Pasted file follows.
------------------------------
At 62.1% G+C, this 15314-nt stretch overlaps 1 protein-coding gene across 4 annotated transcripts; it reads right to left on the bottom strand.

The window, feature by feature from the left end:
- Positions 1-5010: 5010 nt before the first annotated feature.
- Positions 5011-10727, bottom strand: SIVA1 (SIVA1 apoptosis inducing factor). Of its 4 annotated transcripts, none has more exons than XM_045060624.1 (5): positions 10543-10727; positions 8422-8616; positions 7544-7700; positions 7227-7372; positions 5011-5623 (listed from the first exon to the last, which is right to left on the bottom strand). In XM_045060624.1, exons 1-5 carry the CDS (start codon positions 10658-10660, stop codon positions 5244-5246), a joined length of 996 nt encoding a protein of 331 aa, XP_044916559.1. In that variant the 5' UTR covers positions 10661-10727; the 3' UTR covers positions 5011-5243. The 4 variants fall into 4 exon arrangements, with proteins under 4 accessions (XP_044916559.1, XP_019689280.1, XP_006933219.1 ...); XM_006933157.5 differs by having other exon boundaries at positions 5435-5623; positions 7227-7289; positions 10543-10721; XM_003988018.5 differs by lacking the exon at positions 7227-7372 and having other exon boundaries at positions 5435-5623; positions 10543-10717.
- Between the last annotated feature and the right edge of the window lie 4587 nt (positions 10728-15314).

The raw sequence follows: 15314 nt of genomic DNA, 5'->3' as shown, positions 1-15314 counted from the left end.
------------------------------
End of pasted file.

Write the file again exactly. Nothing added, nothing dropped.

At 62.1% G+C, this 15314-nt stretch overlaps 1 protein-coding gene across 4 annotated transcripts; it reads right to left on the bottom strand.

The window, feature by feature from the left end:
- Positions 1-5010: 5010 nt before the first annotated feature.
- Positions 5011-10727, bottom strand: SIVA1 (SIVA1 apoptosis inducing factor). Of its 4 annotated transcripts, none has more exons than XM_045060624.1 (5): positions 10543-10727; positions 8422-8616; positions 7544-7700; positions 7227-7372; positions 5011-5623 (listed from the first exon to the last, which is right to left on the bottom strand). In XM_045060624.1, exons 1-5 carry the CDS (start codon positions 10658-10660, stop codon positions 5244-5246), a joined length of 996 nt encoding a protein of 331 aa, XP_044916559.1. In that variant the 5' UTR covers positions 10661-10727; the 3' UTR covers positions 5011-5243. The 4 variants fall into 4 exon arrangements, with proteins under 4 accessions (XP_044916559.1, XP_019689280.1, XP_006933219.1 ...); XM_006933157.5 differs by having other exon boundaries at positions 5435-5623; positions 7227-7289; positions 10543-10721; XM_003988018.5 differs by lacking the exon at positions 7227-7372 and having other exon boundaries at positions 5435-5623; positions 10543-10717.
- Between the last annotated feature and the right edge of the window lie 4587 nt (positions 10728-15314).

The raw sequence follows: 15314 nt of genomic DNA, 5'->3' as shown, positions 1-15314 counted from the left end.